And on top of all of this, the sheer beauty of the prose. I do not have the words to explain how delightful the words in this book are. It just all works.
Did I mention it’s an Australian production? Produced by Ticonderoga, in Perth.
You can get Midnight and Moonshine over at Fishpond. (Although it does ship from a US supplier.)
I have been wanting to read Byatt for a long time now and somehow have never got around to it. Shame on me. So when I saw this little book for sale for about $6 in a dinky little newsagent in a dinky little town – SNAP. MINE.
It’s part of the Canongate Myths series, which I had heard of and thought I had read a few… but if you click on that link (don’t do it, Tansy, it’s a rabbit hole!) you’ll see there’s HEAPS and most of them I hadn’t heard of! Although I was right, and it is the same series as The Penelopiad (Margaret Atwood, swooooon – I love that book so much; it’s Penelope’s side of The Odyssey… thus the Greek version of Ursula le Guin’s Lavinia, I guess) and Jeanette Winterson’s Weight (about Hercules and Atlas, and also excellent). Thing with these books – those I’ve read – is that they’re retellings of myths. So when I saw that this was Ragnarok, the Norse myth of The End of Days, and that it involved WW2 – well, I assumed that the two were going to be mashed in a glorious Armageddon. That is, however, not what happened.
There are two parallel stories in this volume. One is a rough outline of Norse mythology from creation to the end of times, mostly following the antics of Loki, which is fair enough since he may have been around from the start and was largely responsible for the end. It’s a pretty straight retelling, as far as I can tell; Byatt has added in motivation and dialogue and the sorts of things that modern readers expect, but there’s no wild deviation into really exploring Loki or giving Loki and Baldur a steamy romance that explains the mistletoe episode. So while I enjoyed that, because they’re good stories and there were some details (like Loki’s parenting of the monsters) that had never clicked in my head before, it wasn’t really what I was expecting.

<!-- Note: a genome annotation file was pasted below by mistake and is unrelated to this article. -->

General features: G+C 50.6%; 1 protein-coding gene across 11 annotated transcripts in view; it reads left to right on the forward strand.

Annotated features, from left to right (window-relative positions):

The second story is that of the thin child – as she is always referenced – as she is evacuated to the countryside during WW2, and is given a book of Norse mythology. It’s the thin child’s experiences of life during wartime, and of discovering mythology and literature – there’s a strong suggestion I think that this is heavily autobiographical. There’s certainly a sense that it is the thin child telling the Norse stories to the reader. This aspect was also quite enjoyable, although frustrating because it felt to me like it lacked depth. I think mostly I was disappointed that the connections between the war and Ragnarok were not made explicit. Byatt goes to the point of saying that the thin child’s father, a pilot away at war, has “red-gold hair” and is “like a god”… but makes no further connection to the idea that he, or the airforce, could be connected to Thor or some other aspect of mythology.
It’s definitely a good read, and I am definitely going to just down more Byatt. If you know nothing about Norse mythology this is a very good, and entertaining, place to start. If you’re looking for a Norse equivalent of The Penelopiad, this is not it.